In The Beast Must Die, a British import currently airing on AMC (or AMC+), Cush Jumbo plays Frances Cairnes, a mother grieving after her young child is killed in a hit-and-run accident. Attempts by the police to locate the murderer fail to bear fruit, so Frances takes matters into her own hands. Doing so requires that she infiltrate the home of the man she suspects is responsible for her son’s death, George Rattery (Jared Harris), a wealthy, abusive asshole, who appears to be above the law.
Frances gains entry into the Rattery family via the sister of George’s wife, Lena (Maeve Dermody), by posing as a journalist who wants to write about Lena’s burgeoning career as a model. She also gains the confidence of Rattery’s meek teenage son, Phil (Barney Sayburn), a constant target of George’s scorn and disappointment. Mia Tomlinson, meanwhile, plays George’s doormat of a wife, who looks the other way when George both abuses their son and sleeps with her sister. Geraldine James plays Rattery’s overbearing and bullying sister, Joy, who yells at the various family members when George is not around to do so. Billy Howle, plays Nigel Strangeways, a detective experiencing his own mental health problems while trying to solve the case before Frances gets herself into trouble.
That’s the setup, and I wish I could say there was considerably more to it than that. It’s the sort of murder drama that you think is going to eventually hook you, especially given the cast, but it consistently falls flat, though there is enough meat on its bones to ride it out until its somewhat satisfying but anticlimactic resolution.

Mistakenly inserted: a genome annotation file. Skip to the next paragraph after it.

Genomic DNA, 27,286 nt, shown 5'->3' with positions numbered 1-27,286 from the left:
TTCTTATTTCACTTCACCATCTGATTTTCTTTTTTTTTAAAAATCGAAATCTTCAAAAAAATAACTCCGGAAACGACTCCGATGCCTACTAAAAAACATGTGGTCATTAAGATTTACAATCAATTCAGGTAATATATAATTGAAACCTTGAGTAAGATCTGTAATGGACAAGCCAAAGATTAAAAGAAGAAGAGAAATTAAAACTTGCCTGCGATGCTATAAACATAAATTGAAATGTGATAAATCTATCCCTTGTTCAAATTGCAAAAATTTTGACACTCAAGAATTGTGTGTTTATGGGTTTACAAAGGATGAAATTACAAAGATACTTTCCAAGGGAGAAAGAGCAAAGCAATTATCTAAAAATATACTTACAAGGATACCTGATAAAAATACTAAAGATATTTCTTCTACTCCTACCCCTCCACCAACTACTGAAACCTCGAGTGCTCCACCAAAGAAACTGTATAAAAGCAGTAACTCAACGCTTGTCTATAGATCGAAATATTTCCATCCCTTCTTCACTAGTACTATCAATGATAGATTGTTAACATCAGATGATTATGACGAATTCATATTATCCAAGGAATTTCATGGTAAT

Jumbo, Harris, and especially Howle turn in strong performances, but the investigation — and even the twists — play out in surprisingly predictable ways. When she’s not plotting, Frances spends much of her time wallowing in sadness, while Harris — who is more of a supporting character — spends most of his time chewing out his family members while chewing on the scenery. Only Billy Howle’s detective is given a lot of space to play a more dynamic character, but he’s largely sidelined from the main action and it’s not clear until near the end of the series how he plays into the main arc.
Granted, it’s not a terrible way to spend six hours, and Harris is sufficiently detestable, but it’s so relentlessly morose that it’s difficult to connect with the characters. Fans of Cush Jumbo and mediocre British mysteries, however, may find enough here to commit to all six episodes if only to find out if the beast, indeed, dies.